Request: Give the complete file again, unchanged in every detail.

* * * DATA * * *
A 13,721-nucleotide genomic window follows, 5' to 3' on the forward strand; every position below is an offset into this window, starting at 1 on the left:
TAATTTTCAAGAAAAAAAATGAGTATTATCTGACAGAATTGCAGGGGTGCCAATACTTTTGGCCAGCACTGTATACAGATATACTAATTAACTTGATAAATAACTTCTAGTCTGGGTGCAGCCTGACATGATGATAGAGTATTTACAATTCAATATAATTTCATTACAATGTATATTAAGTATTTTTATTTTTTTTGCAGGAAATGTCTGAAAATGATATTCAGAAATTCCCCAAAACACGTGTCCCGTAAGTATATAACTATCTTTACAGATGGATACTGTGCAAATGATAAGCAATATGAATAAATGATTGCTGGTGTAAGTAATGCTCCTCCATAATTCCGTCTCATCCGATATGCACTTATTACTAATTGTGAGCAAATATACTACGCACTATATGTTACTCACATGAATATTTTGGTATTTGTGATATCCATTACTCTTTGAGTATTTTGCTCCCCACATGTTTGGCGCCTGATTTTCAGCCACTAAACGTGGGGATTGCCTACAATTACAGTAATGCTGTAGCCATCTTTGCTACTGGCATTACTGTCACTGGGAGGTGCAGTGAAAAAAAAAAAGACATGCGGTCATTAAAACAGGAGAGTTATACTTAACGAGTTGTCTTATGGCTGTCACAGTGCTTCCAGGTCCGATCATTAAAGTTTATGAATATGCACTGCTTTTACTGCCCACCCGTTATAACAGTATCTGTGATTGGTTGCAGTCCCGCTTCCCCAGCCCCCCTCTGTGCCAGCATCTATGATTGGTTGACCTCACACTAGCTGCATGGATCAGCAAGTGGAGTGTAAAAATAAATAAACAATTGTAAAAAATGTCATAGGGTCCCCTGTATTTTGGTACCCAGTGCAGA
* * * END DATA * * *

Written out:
A 13,721-nucleotide genomic window follows, 5' to 3' on the forward strand; every position below is an offset into this window, starting at 1 on the left:
TAATTTTCAAGAAAAAAAATGAGTATTATCTGACAGAATTGCAGGGGTGCCAATACTTTTGGCCAGCACTGTATACAGATATACTAATTAACTTGATAAATAACTTCTAGTCTGGGTGCAGCCTGACATGATGATAGAGTATTTACAATTCAATATAATTTCATTACAATGTATATTAAGTATTTTTATTTTTTTTGCAGGAAATGTCTGAAAATGATATTCAGAAATTCCCCAAAACACGTGTCCCGTAAGTATATAACTATCTTTACAGATGGATACTGTGCAAATGATAAGCAATATGAATAAATGATTGCTGGTGTAAGTAATGCTCCTCCATAATTCCGTCTCATCCGATATGCACTTATTACTAATTGTGAGCAAATATACTACGCACTATATGTTACTCACATGAATATTTTGGTATTTGTGATATCCATTACTCTTTGAGTATTTTGCTCCCCACATGTTTGGCGCCTGATTTTCAGCCACTAAACGTGGGGATTGCCTACAATTACAGTAATGCTGTAGCCATCTTTGCTACTGGCATTACTGTCACTGGGAGGTGCAGTGAAAAAAAAAAAGACATGCGGTCATTAAAACAGGAGAGTTATACTTAACGAGTTGTCTTATGGCTGTCACAGTGCTTCCAGGTCCGATCATTAAAGTTTATGAATATGCACTGCTTTTACTGCCCACCCGTTATAACAGTATCTGTGATTGGTTGCAGTCCCGCTTCCCCAGCCCCCCTCTGTGCCAGCATCTATGATTGGTTGACCTCACACTAGCTGCATGGATCAGCAAGTGGAGTGTAAAAATAAATAAACAATTGTAAAAAATGTCATAGGGTCCCCTGTATTTTGGTACCCAGTGCAGA